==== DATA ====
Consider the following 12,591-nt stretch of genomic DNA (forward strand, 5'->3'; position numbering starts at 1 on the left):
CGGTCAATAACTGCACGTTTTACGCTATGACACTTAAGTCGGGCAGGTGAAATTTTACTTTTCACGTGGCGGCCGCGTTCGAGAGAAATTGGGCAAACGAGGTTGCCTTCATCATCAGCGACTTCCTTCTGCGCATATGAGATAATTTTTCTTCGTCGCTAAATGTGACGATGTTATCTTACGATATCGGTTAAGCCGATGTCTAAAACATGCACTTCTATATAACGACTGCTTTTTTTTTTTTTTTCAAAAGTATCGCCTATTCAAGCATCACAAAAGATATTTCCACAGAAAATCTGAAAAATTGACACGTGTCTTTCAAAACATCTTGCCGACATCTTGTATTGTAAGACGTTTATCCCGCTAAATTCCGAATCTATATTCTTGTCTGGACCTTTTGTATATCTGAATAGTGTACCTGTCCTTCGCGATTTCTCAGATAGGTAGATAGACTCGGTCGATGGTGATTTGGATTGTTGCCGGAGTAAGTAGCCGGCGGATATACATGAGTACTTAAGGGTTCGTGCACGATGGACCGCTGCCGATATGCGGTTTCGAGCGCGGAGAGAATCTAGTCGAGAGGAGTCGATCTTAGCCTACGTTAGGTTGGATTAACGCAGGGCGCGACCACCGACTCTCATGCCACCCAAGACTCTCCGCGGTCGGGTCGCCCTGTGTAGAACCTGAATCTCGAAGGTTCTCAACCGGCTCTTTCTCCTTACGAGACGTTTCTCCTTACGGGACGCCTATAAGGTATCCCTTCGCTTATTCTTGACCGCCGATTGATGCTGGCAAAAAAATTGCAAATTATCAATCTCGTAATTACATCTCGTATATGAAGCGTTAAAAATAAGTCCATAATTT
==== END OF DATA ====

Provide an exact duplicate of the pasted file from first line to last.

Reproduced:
Consider the following 12,591-nt stretch of genomic DNA (forward strand, 5'->3'; position numbering starts at 1 on the left):
CGGTCAATAACTGCACGTTTTACGCTATGACACTTAAGTCGGGCAGGTGAAATTTTACTTTTCACGTGGCGGCCGCGTTCGAGAGAAATTGGGCAAACGAGGTTGCCTTCATCATCAGCGACTTCCTTCTGCGCATATGAGATAATTTTTCTTCGTCGCTAAATGTGACGATGTTATCTTACGATATCGGTTAAGCCGATGTCTAAAACATGCACTTCTATATAACGACTGCTTTTTTTTTTTTTTTCAAAAGTATCGCCTATTCAAGCATCACAAAAGATATTTCCACAGAAAATCTGAAAAATTGACACGTGTCTTTCAAAACATCTTGCCGACATCTTGTATTGTAAGACGTTTATCCCGCTAAATTCCGAATCTATATTCTTGTCTGGACCTTTTGTATATCTGAATAGTGTACCTGTCCTTCGCGATTTCTCAGATAGGTAGATAGACTCGGTCGATGGTGATTTGGATTGTTGCCGGAGTAAGTAGCCGGCGGATATACATGAGTACTTAAGGGTTCGTGCACGATGGACCGCTGCCGATATGCGGTTTCGAGCGCGGAGAGAATCTAGTCGAGAGGAGTCGATCTTAGCCTACGTTAGGTTGGATTAACGCAGGGCGCGACCACCGACTCTCATGCCACCCAAGACTCTCCGCGGTCGGGTCGCCCTGTGTAGAACCTGAATCTCGAAGGTTCTCAACCGGCTCTTTCTCCTTACGAGACGTTTCTCCTTACGGGACGCCTATAAGGTATCCCTTCGCTTATTCTTGACCGCCGATTGATGCTGGCAAAAAAATTGCAAATTATCAATCTCGTAATTACATCTCGTATATGAAGCGTTAAAAATAAGTCCATAATTT